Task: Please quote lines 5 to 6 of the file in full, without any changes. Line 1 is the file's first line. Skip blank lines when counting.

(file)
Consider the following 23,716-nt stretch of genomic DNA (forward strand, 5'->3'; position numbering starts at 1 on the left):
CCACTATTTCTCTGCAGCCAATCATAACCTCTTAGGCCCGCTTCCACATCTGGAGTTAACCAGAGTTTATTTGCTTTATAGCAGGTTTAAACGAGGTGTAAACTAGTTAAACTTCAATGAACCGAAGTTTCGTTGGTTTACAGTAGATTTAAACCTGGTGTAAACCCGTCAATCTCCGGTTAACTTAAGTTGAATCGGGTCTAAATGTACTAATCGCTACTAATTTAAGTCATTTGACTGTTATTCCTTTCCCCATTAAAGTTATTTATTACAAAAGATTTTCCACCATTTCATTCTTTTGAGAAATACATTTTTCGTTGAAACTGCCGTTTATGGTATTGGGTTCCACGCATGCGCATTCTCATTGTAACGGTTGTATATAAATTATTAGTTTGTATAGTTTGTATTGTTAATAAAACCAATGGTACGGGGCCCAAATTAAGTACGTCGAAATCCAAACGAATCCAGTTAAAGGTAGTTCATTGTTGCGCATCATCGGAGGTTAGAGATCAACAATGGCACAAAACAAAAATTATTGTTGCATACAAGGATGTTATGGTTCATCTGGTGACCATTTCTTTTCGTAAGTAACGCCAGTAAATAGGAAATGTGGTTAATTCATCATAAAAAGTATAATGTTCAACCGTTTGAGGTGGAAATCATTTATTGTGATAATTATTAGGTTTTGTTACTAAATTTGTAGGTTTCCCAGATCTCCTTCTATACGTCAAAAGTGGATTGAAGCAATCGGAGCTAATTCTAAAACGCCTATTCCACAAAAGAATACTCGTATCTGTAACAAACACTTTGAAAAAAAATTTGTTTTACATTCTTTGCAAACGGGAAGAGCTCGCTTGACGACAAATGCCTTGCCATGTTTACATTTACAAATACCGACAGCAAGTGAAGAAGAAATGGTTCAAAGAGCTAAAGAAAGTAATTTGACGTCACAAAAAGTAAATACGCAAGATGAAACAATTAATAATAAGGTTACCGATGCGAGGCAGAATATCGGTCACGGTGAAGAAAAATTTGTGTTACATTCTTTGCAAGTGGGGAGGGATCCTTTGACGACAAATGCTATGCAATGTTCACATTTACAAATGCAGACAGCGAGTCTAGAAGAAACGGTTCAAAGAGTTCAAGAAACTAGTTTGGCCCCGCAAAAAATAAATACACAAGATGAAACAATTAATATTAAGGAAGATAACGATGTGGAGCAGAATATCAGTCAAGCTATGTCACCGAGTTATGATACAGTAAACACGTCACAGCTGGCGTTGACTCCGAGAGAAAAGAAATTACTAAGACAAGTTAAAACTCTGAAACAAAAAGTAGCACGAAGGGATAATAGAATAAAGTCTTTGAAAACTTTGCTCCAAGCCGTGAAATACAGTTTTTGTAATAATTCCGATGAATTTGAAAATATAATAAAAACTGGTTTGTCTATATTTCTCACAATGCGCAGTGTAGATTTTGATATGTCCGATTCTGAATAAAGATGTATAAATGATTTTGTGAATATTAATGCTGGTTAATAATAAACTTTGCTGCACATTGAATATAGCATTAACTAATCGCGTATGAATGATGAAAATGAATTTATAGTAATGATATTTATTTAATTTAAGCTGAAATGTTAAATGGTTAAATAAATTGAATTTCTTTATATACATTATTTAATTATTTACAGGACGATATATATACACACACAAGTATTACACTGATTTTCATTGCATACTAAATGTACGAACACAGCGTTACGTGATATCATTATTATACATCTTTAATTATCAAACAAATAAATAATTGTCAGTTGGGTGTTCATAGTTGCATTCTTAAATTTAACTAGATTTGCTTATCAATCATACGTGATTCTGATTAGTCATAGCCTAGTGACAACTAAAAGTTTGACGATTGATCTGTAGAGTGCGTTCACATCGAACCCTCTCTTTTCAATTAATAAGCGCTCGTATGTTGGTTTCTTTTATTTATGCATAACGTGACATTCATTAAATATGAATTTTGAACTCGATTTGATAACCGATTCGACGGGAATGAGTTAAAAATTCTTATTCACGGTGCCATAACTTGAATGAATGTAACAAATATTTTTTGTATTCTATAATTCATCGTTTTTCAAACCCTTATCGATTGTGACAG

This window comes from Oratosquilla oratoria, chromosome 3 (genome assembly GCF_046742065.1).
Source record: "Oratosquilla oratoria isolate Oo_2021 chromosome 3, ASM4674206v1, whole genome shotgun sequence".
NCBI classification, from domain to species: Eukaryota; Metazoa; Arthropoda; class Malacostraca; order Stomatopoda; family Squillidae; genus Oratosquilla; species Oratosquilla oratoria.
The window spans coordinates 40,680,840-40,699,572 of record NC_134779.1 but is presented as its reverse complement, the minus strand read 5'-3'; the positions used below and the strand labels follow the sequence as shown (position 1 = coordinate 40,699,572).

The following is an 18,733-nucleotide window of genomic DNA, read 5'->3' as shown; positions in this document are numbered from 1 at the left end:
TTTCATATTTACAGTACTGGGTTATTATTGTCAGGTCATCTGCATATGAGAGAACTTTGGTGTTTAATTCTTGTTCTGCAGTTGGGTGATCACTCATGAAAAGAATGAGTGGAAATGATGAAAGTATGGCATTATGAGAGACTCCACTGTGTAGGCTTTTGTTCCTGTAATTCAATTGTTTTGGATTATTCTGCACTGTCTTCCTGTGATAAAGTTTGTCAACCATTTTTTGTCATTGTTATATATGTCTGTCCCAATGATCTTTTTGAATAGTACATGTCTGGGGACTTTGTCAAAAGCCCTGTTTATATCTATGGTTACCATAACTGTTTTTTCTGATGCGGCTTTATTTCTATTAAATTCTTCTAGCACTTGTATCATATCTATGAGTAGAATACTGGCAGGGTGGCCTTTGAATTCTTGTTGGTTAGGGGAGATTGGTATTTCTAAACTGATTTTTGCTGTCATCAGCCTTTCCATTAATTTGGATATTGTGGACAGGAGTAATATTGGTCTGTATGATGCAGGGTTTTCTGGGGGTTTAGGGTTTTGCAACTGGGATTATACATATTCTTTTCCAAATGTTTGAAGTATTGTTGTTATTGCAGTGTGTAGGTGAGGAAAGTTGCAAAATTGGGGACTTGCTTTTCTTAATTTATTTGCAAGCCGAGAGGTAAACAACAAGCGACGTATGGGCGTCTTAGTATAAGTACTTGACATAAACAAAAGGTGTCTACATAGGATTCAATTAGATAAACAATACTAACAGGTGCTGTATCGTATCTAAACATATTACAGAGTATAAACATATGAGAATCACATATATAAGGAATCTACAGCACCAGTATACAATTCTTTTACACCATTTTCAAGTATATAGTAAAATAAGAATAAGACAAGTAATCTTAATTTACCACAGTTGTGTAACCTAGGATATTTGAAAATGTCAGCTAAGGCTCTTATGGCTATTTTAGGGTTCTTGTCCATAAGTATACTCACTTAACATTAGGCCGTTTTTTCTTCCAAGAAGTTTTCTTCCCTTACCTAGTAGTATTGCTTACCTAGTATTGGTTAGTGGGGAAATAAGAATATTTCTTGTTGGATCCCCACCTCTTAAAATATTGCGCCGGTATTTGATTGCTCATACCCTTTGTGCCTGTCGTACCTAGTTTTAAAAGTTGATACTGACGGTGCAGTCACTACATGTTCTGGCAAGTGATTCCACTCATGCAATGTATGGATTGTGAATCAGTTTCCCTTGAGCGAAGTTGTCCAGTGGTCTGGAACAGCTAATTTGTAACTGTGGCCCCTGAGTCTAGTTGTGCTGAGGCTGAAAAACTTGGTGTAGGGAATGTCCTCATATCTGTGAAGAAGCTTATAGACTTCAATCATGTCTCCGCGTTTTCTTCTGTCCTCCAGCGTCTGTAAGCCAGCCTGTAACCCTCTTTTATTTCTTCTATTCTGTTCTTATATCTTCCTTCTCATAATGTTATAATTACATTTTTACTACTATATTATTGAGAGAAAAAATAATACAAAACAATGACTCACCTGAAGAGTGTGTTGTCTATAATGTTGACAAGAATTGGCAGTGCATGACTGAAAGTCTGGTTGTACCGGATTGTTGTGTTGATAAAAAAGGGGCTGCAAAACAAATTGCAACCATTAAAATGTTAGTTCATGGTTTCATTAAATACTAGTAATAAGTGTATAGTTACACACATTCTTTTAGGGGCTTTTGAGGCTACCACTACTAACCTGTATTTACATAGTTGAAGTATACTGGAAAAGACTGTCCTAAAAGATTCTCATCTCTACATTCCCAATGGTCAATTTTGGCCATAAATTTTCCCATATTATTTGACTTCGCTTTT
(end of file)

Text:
NCBI classification, from domain to species: Eukaryota; Metazoa; Arthropoda; class Malacostraca; order Stomatopoda; family Squillidae; genus Oratosquilla; species Oratosquilla oratoria.
The window spans coordinates 40,680,840-40,699,572 of record NC_134779.1 but is presented as its reverse complement, the minus strand read 5'-3'; the positions used below and the strand labels follow the sequence as shown (position 1 = coordinate 40,699,572).